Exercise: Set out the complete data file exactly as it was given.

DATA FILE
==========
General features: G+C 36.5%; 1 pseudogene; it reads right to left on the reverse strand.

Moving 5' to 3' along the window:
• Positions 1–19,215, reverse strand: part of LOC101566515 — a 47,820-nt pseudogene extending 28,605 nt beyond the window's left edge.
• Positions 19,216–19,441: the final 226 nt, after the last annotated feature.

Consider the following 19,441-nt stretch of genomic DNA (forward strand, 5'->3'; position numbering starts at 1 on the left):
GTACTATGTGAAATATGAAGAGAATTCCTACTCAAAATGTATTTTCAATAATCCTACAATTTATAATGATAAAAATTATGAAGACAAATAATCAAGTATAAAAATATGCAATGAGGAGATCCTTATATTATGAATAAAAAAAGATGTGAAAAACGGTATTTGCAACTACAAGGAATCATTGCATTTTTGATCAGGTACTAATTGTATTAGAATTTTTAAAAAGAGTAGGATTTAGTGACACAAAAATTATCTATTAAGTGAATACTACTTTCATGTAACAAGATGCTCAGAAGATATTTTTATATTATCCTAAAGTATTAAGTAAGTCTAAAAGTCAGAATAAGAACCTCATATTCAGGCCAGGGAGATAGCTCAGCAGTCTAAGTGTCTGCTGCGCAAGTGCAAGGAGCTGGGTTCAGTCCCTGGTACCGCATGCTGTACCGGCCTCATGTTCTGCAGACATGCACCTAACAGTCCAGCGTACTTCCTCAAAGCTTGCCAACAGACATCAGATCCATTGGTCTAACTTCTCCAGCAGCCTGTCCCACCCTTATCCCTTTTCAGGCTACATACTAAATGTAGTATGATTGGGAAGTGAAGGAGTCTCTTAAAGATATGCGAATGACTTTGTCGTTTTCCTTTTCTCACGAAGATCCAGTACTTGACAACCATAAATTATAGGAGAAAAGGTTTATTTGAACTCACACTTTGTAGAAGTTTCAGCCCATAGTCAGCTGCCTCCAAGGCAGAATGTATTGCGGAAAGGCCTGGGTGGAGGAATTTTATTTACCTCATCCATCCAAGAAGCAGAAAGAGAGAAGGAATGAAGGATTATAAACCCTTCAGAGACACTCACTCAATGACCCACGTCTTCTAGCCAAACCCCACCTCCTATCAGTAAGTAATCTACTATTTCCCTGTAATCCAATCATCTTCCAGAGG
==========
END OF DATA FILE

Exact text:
General features: G+C 36.5%; 1 pseudogene; it reads right to left on the reverse strand.

Moving 5' to 3' along the window:
• Positions 1–19,215, reverse strand: part of LOC101566515 — a 47,820-nt pseudogene extending 28,605 nt beyond the window's left edge.
• Positions 19,216–19,441: the final 226 nt, after the last annotated feature.

Consider the following 19,441-nt stretch of genomic DNA (forward strand, 5'->3'; position numbering starts at 1 on the left):
GTACTATGTGAAATATGAAGAGAATTCCTACTCAAAATGTATTTTCAATAATCCTACAATTTATAATGATAAAAATTATGAAGACAAATAATCAAGTATAAAAATATGCAATGAGGAGATCCTTATATTATGAATAAAAAAAGATGTGAAAAACGGTATTTGCAACTACAAGGAATCATTGCATTTTTGATCAGGTACTAATTGTATTAGAATTTTTAAAAAGAGTAGGATTTAGTGACACAAAAATTATCTATTAAGTGAATACTACTTTCATGTAACAAGATGCTCAGAAGATATTTTTATATTATCCTAAAGTATTAAGTAAGTCTAAAAGTCAGAATAAGAACCTCATATTCAGGCCAGGGAGATAGCTCAGCAGTCTAAGTGTCTGCTGCGCAAGTGCAAGGAGCTGGGTTCAGTCCCTGGTACCGCATGCTGTACCGGCCTCATGTTCTGCAGACATGCACCTAACAGTCCAGCGTACTTCCTCAAAGCTTGCCAACAGACATCAGATCCATTGGTCTAACTTCTCCAGCAGCCTGTCCCACCCTTATCCCTTTTCAGGCTACATACTAAATGTAGTATGATTGGGAAGTGAAGGAGTCTCTTAAAGATATGCGAATGACTTTGTCGTTTTCCTTTTCTCACGAAGATCCAGTACTTGACAACCATAAATTATAGGAGAAAAGGTTTATTTGAACTCACACTTTGTAGAAGTTTCAGCCCATAGTCAGCTGCCTCCAAGGCAGAATGTATTGCGGAAAGGCCTGGGTGGAGGAATTTTATTTACCTCATCCATCCAAGAAGCAGAAAGAGAGAAGGAATGAAGGATTATAAACCCTTCAGAGACACTCACTCAATGACCCACGTCTTCTAGCCAAACCCCACCTCCTATCAGTAAGTAATCTACTATTTCCCTGTAATCCAATCATCTTCCAGAGG